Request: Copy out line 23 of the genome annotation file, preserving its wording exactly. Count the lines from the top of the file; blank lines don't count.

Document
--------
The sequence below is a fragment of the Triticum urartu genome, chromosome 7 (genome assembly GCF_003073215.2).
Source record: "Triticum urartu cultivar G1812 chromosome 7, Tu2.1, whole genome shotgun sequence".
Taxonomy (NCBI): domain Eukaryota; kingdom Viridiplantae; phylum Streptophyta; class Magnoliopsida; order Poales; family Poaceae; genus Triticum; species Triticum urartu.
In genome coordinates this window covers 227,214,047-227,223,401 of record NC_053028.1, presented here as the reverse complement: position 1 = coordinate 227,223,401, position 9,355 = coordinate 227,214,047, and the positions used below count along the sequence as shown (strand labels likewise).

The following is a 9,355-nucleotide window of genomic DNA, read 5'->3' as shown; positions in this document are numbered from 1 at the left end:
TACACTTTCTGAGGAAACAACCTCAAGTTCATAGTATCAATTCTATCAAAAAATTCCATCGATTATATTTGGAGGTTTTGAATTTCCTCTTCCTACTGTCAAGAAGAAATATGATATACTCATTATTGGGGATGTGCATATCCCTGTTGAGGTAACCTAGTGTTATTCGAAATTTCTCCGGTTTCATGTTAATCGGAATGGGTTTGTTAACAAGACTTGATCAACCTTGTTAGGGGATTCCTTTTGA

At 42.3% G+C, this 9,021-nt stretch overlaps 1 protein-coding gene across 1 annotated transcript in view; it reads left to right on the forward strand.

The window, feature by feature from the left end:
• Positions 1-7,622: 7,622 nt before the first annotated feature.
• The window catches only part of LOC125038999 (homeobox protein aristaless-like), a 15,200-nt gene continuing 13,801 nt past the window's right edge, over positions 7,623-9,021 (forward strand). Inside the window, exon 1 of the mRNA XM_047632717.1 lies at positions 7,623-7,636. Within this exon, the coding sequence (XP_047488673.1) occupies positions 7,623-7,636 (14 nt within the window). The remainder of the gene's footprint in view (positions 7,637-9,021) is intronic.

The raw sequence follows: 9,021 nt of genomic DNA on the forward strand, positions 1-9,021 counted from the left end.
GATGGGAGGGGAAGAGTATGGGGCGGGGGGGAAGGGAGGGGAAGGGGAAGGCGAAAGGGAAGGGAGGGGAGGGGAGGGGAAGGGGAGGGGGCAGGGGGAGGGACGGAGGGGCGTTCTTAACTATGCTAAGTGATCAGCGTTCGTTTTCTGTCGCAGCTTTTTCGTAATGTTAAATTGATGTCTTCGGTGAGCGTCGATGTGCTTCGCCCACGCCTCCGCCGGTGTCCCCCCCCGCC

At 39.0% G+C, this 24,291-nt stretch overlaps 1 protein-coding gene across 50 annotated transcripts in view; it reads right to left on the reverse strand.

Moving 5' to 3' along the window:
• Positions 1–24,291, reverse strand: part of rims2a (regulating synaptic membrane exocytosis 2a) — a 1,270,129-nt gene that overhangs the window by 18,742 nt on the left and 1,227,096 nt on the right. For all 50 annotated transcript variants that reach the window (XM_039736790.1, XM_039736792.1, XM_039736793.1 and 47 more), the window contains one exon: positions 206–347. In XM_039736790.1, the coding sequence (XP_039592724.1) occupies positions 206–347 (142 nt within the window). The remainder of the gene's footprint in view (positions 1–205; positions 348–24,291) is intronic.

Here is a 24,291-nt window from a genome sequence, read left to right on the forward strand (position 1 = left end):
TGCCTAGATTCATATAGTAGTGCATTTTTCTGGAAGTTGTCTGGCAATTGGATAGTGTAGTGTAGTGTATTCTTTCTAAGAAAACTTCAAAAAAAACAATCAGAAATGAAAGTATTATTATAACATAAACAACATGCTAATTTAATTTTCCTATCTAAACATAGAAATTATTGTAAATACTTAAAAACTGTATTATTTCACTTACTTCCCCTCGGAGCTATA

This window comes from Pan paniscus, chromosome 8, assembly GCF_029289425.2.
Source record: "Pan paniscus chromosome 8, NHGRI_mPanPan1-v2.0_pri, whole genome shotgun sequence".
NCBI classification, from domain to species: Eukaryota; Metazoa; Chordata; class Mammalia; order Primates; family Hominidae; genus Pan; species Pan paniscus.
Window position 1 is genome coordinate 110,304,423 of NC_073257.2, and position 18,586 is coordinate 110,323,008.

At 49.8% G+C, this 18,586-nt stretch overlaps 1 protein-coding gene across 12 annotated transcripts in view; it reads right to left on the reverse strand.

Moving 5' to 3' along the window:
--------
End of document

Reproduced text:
Moving 5' to 3' along the window: